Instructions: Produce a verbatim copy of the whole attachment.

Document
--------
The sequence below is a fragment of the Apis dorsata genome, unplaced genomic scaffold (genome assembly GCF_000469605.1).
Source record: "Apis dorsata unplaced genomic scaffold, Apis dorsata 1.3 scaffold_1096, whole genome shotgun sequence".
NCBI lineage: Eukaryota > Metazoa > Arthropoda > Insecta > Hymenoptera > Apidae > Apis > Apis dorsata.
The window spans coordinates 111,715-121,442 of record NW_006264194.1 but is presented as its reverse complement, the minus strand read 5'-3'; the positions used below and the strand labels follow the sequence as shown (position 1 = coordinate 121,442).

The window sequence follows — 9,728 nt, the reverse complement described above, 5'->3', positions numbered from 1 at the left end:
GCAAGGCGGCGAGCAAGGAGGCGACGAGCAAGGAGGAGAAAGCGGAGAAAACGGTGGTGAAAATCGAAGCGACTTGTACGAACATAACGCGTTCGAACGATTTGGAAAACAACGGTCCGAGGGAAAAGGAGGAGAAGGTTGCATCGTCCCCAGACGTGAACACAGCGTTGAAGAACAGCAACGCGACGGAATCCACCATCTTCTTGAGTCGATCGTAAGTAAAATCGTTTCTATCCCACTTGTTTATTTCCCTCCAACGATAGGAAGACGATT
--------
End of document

The sequence below is a fragment of the Apis dorsata genome, unplaced genomic scaffold (genome assembly GCF_000469605.1).
Source record: "Apis dorsata unplaced genomic scaffold, Apis dorsata 1.3 scaffold_1096, whole genome shotgun sequence".
NCBI lineage: Eukaryota > Metazoa > Arthropoda > Insecta > Hymenoptera > Apidae > Apis > Apis dorsata.
The window spans coordinates 111,715-121,442 of record NW_006264194.1 but is presented as its reverse complement, the minus strand read 5'-3'; the positions used below and the strand labels follow the sequence as shown (position 1 = coordinate 121,442).

The window sequence follows — 9,728 nt, the reverse complement described above, 5'->3', positions numbered from 1 at the left end:
GCAAGGCGGCGAGCAAGGAGGCGACGAGCAAGGAGGAGAAAGCGGAGAAAACGGTGGTGAAAATCGAAGCGACTTGTACGAACATAACGCGTTCGAACGATTTGGAAAACAACGGTCCGAGGGAAAAGGAGGAGAAGGTTGCATCGTCCCCAGACGTGAACACAGCGTTGAAGAACAGCAACGCGACGGAATCCACCATCTTCTTGAGTCGATCGTAAGTAAAATCGTTTCTATCCCACTTGTTTATTTCCCTCCAACGATAGGAAGACGATT